Den Uyl assumes that Rand's moral ideal is likely to be so alien to her readers that they cannot identify with the plot or characters on the level of sense of life. Yet this is just what most readers who enjoy Rand do, and many find themselves connecting intuitively with the story long before they grasp her philosophy -if indeed they ever do. Den Uyl might have noted that the sympathetic elements in the novel may provide the handles that readers grasp hold of until they become more familiar with her context. Though Den Uyl's hypothesis is provocative, it is insufficiently integrated with the points he has developed earlier.
The penultimate chapter (88-103) returns to the theme of individualism, about which Den Uyl appears to care deeply. He analyzes Rand's view of negative emotions and their effects: to be "innocent of fear," as Roark is, is to not yield one's independence. Fear and hatred are destructive because they "undermine self-sufficiency and active living" (90). Den Uyl affirms that "the principle here is the internal triadic connection between activity, life, and independence. It is opposed to . . . passivity, death, and subservience" (91). He analyzes the nature of Rand's "optimism" about the individualist's potential for success in life (93), noting that the creative, independent individual of integrity is both necessary to others and sufficient unto himself.
In the conclusion (104-108), Den Uyl proposes that The Fountainhead is "the great American novel," because it goes to the essence of what America is and should be. He finds that Rand is not "reimagining America"-in Stephen Cox's phrase-but reaffirming it. After all, "America was built on the principle of individualism" (105), and Roark, in his speech, does not propose the rejection of America to the jurors. Instead, "the speech is successful because it asks the jurors to rediscover their own Americanness" (106). His study closes, like the novel itself, with the image of Roark standing above everything else. This is a symbol of the "unlimited spaces" open to independent creators in America. It is an appeal to aspiration, not tradition.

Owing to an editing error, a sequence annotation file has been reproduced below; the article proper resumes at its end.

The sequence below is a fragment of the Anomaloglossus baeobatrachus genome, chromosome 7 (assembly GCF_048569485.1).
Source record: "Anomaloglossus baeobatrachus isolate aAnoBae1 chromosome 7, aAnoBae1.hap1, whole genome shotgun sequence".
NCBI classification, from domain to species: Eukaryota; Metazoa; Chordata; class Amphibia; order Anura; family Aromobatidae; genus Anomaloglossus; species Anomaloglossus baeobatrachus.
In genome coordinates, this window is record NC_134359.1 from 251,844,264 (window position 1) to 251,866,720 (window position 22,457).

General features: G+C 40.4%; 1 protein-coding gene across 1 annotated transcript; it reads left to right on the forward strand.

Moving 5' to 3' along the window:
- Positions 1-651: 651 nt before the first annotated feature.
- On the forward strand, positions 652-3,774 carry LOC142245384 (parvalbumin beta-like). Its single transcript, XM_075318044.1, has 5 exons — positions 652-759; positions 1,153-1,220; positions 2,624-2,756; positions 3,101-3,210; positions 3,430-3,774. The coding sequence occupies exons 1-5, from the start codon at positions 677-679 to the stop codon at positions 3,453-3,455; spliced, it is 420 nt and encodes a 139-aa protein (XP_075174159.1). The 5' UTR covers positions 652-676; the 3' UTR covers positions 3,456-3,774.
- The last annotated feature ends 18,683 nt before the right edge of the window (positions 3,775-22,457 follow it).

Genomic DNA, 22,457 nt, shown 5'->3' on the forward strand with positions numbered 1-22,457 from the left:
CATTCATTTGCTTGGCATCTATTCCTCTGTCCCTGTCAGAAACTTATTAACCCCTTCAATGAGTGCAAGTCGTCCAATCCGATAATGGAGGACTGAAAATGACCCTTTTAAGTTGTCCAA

FAAN is largely successful in its primary task, which is to serve as competent guide to the novel. Certainly, no one could read it and come away confused about the theme, the significance of the primary characters, or with the impression that Rand endorses rape. It is informed by a genuine appreciation of The Fountainhead and by a firm grasp of Rand's philosophic thought. In this respect, it will provide a sound introduction to individualism and many of the basics of Objectivism. It also includes a bibliography that can help its readers learn more about Rand and her philosophy. But Den Uyl's emphasis on philosophy gives FAAN a peculiar cast among literary studies, since on many crucial issues of aesthetic evaluation, Den Uyl has little to say. For fans of Rand's ideas, this should prove an enjoyable, light book, one that suggests more than it can deliver, yet provides a satisfactory meditation nevertheless.